Boozer, last year’s Mr. Basketball USA as a sophomore, his twin brother Cayden Boozer and Jase Richardson, a talented guard headed to Michigan St., played more cohesively over the last month of the season and are motivated to show the Explorers can play with Montverde, but beating Long Island Lutheran a second time won’t be an easy task. V.J. Edgecombe could have a breakout tournament and LuHi has plenty of depth, including standout juniors such as Kiyan Anthony, Nigel James, Jacob Ross and Kayden Mingo. Whoever survives that first round game should have plenty of confidence vs. Montverde Academy in a potential semifinal on April 5.

Last year, we felt Paul VI had a tough draw against Link Academy, the eventual Chipotle Nationals champ and FAB 50 No. 1 team. We felt whoever won that No. 4 vs. No. 5 quarterfinal matchup had a chance to win the whole tournament and Link ran the tables after a 68-65 win over the Panthers. This year, Paul VI is the No. 2 seed and could be even better. The Panthers return most of their cast, including Duke-bound Darren Harris, one of the better talents in this tournament. The individual numbers don’t do Harris justice on this deep and balanced team that could be the one that gives Montverde Academy all it can handle in the championship game.

Paul VI opens up with No. 7 seed IMG Academy (Bradenton, Fla.), the lowest ranked team in the field (No. 14) which already has a loss to the Panthers. With junior guard Darius Acuff Jr., the Ascenders will always have a chance because of his penchant for scoring and play-making. In fact, he led the EYBL Scholastic League (which includes five Chipotle Nationals participants) in scoring at 21.3 ppg. The key to the No. 2 vs. No. 7 seed game will be if IMG Academy’s front court players, such as Donnie Freeman, can slow down Paul VI on the boards and keep the Panthers from second shot opportunities.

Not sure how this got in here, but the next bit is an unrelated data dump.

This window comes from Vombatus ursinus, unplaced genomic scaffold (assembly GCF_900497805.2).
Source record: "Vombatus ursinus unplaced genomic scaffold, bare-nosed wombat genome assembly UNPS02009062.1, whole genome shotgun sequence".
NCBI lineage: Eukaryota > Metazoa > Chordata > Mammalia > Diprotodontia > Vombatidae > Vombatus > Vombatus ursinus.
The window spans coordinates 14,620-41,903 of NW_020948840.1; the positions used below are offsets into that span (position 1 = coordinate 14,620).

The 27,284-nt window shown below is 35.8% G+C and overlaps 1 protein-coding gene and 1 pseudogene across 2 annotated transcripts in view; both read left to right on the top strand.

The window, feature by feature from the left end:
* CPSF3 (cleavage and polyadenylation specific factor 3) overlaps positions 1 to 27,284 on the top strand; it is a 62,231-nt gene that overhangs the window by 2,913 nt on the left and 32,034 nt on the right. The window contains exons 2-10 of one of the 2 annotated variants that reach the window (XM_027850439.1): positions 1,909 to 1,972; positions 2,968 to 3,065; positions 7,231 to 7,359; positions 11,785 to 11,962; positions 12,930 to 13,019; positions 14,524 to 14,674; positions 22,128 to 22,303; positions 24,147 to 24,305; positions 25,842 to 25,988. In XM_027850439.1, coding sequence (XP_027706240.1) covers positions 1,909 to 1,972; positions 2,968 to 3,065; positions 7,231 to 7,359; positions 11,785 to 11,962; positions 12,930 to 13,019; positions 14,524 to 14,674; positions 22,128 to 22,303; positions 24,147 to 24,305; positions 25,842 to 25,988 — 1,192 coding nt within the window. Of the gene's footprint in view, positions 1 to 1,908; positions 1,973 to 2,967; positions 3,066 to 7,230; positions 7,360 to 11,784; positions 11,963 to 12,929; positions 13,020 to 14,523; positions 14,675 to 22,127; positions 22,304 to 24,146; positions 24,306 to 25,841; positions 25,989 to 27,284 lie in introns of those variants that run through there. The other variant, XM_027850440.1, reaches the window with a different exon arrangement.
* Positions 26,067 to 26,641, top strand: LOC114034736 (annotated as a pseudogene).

Montverde Academy has played in the most overall tournament games by far (26-6 record in 12 appearances), but No. 6 seed Link Academy actually has the best winning percentage in the event’s history (5-1) after advancing to the title game in 2022 in its first year of eligibility and winning it all last year. Coach Billy Armstrong will have his team ready in its matchup with No. 3 seed Prolific Prep (Napa, Calif.), a dangerous club that could win it all if it’s healthy and in sync. Link Academy has a legitimate Mr. Basketball USA candidate in Tre Johnson that could help the Lions pull off a minor upset against a team it has already lost to, 77-76, in the first game of the season super sophomore Tyran Stokes played for The Crew after missing the team's first nine games. During the middle portion of its schedule (nearly two months), McDonald’s All-American Derrion Reid was out with injury, but he’s an indispensable piece if Prolific Prep is to defeat Link Academy, potentially Paul VI and possibly meet Montverde Academy in the finals.

Nobody has played Montverde Academy tougher than Prolific Prep. Playing the Eagles tough, however, and beating this year’s team, are two different things. Montverde Academy’s unit knows what’s at stake in trying to live up to the lofty standards that previous MVA units set. The field, however, is as talented as it’s ever been and these teams know each other inside and out. Whoever emerges will be a worthy champion and if that is one of the top four seeds, it willl likely finish at No. 1 in the final FAB 50 on April 8.

Chipotle Nationals April 4 Lineup

No. 1 Montverde Academy (1) vs. No. 12 AZ Compass Prep (8), 8 pm ET
No. 4 Long Island Lutheran (4) vs. No. 2 Columbus (5), 4 pm ET
No. 6 Prolific Prep (3) vs. No. 11 Link Academy (6), 6 pm ET
No. 3 Paul VI (2) vs. No. No. 14 IMG Academy (7), 2 pm ET

Note: Seeds listed in parenthesis. All quarterfinal games televised on ESPNU. The semifinals on April 5 will be televised on ESPN2, as will the title game on April 6 (12 pm ET).

Ronnie Flores is the national Grassroots editor of He can be reached at [email protected]. Don't forget to follow him on Twitter: @RonMFlores